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China’s "Insane" Heroes and the Engagement Myth By: Myles Kantor
FrontPageMagazine.com | Monday, August 19, 2002

Advocates of normalizing relations with Cuba often cite America's engagement with other communist regimes. Engagement engenders liberalization, they claim, and Communist China is their darling example.

On August 13, Human Rights Watch released a 298-page report entitled "Dangerous Minds: Political Psychiatry in China Today and its Origins in the Mao Era." Its contents point to several trends, but liberalization isn't among them.

Mao Tse-tung proclaimed the establishment of the People's Republic of China (PRC) on October 1, 1949. He stated the character of the "republic" at the First National People's Congress of the PRC (1954): "The force at the core leading our cause forward is the Chinese Communist Party [CCP]. The theoretical basis guiding our thinking is Marxism-Leninism." He previously stressed in 1945, "Without the efforts of the Chinese Communist Party, without the Chinese Communists as the mainstay of the Chinese people, China can never achieve independence and liberation."

Mao accordingly inflicted Soviet practices on China, one of which was psychiatric tyranny.

Under Soviet psychiatry, anti-totalitarian Russians like Vladimir Bukovsky and Viktor Nekipelov were branded madmen; since the Communist Party embodied progress, one would have to be insane to be anti-communist. Diagnoses included "reformist delusions."

"Dangerous Minds" notes, "The new generation of psychiatric professionals that emerged in China after 1949 was…overwhelmingly influenced by Soviet psychiatric theory and doctrine."

Schizophrenia became the main charge against non-conformists to communist orthodoxy. This diagnosis from 1963 is representative: "The patient's mental illness has recurred; his counterrevolutionary statements are none other than a pathological mental symptom of his longstanding reactionary views. Diagnosis: schizophrenia." Electro-shock, drugging, and other violence followed "hospitalization."

Mao died in 1976-with tens of millions of corpses in his wake-but psychiatric tyranny continues. The regime established the Ankang in 1987, a network of mental institutions for "political maniacs." (Ankang means "Peace and Health.")

Wang Wanxing is one of many conscientious Chinese in the Ankang. On June 2, 1992, he displayed a human rights banner in Tiananmen Square to commemorate the June 1989 protests there that ended in slaughter. Arrested moments later, the regime put Wang in the Ankang following diagnosis as a paranoid psychotic with "political monomania."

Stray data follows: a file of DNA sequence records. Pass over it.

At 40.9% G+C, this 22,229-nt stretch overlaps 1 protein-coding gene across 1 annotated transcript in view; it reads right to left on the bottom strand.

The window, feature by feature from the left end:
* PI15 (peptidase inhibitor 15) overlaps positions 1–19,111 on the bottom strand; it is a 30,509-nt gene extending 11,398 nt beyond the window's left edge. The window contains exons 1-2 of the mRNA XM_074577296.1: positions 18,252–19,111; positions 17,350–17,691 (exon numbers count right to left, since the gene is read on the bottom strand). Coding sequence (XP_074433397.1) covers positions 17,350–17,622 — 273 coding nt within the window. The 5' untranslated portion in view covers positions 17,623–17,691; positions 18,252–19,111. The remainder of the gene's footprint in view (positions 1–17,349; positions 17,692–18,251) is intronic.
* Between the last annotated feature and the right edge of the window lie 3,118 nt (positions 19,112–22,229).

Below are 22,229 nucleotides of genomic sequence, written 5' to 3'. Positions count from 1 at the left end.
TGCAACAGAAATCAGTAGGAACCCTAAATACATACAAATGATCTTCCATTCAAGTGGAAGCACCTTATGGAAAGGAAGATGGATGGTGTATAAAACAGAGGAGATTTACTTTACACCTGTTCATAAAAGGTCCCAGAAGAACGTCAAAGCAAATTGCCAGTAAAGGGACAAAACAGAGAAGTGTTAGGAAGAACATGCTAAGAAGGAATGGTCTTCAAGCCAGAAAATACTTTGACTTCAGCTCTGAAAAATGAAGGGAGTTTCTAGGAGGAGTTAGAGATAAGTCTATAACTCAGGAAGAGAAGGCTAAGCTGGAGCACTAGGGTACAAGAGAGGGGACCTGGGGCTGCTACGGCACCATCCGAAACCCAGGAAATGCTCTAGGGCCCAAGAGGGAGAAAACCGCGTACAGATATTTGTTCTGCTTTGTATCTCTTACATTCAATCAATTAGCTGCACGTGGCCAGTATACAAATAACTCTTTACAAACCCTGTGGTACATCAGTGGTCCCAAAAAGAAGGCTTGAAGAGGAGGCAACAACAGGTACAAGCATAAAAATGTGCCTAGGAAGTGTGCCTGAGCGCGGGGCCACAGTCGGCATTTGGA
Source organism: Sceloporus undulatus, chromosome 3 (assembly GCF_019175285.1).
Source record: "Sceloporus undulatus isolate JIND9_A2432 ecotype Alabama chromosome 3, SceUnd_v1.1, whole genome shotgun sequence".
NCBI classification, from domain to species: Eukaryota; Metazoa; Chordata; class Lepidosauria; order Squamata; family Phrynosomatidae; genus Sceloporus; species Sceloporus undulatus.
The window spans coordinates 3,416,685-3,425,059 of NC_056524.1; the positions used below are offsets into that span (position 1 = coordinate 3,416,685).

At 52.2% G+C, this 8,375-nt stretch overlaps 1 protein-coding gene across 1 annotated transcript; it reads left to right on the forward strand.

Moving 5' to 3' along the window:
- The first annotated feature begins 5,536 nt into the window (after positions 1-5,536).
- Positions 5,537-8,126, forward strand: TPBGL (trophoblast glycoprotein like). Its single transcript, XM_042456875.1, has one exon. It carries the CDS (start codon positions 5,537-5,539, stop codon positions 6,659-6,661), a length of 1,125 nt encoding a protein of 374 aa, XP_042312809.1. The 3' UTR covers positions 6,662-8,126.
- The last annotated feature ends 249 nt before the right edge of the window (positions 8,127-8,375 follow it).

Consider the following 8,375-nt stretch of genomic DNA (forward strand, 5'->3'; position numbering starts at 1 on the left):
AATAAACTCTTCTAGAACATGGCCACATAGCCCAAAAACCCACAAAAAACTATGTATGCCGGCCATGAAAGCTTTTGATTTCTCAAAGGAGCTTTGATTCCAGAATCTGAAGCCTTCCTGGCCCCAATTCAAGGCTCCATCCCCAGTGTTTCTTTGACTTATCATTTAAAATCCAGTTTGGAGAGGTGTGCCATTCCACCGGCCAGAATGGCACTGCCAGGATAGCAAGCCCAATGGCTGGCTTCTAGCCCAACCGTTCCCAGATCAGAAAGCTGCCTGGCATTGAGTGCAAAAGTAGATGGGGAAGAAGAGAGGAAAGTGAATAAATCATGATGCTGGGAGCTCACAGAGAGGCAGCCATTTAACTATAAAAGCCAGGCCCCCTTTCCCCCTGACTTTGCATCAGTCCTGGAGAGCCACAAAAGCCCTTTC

In August 1999, the regime conditionally released Wang for three months. Wang asked in November if he could hold a press conference. The regime responded by re-imprisoning him.

Before re-imprisonment, Wang made a recording of his hopes and convictions. He said in part:

I'm a normal person. I am not sick. I want to go back to my family and rejoin society. I have spent ten years in hospital. That is enough…I have never committed violence. I am proud of what I have done and do not regret what I did in 1989 and 1992. A person should have his own way of thinking.
Falun Gong, a spiritual movement involving ancient exercises, has been persecuted with special malice by the post-Mao master class. Criminalized as an "evil cult" in July 1999, Falun Gong practitioners are regularly rounded up, sent to mental institutions, and tortured. Hundreds have died.


Denouncing these atrocities isn't an option since the CCP continues to forbid critical thought. Independent media don't exist; conscientious assemblies are "reactionary." When journalist Jiang Weiping exposed the corruption of functionaries like Bo Xilai-governor of Liaoning province and son of CCP elite Bo Yibo-the regime sentenced him in January to eight years in prison for "inciting to subvert state power" and "revealing state secrets."

Chinese like Jiang and Wang aren't madmen or criminals. They're lucid patriots who have been brutalized for their lucidity.

As "Dangerous Minds" and other documentation show, engagement hasn't dented totalitarianism in China. On the contrary, honors like the 2008 Olympics legitimize and perpetuate the master class.

It's as if "President" Jiang Zemin and his henchmen are being rewarded for their brutality. These savages don't deserve rewards, and neither do the Cuban savages 90 miles from America. (Like Mao, Fidel Castro Sovietized Cuban psychiatry. In this vein, he has denigrated prisoner of conscience Dr. Oscar Elias Biscet as a "crazy little man." On the Sovietization of Cuban psychiatry, see The Politics of Psychiatry in Revolutionary Cuba by Charles J. Brown and Armando M. Lago.)

The détentists have deferred emancipation long enough. Confrontation is the order of the day.

Myles Kantor is a columnist for FrontPageMagazine.com and editor-at-large for Pureplay Press, which publishes books about Cuban history and culture. His e-mail address is myles.kantor@gmail.com.

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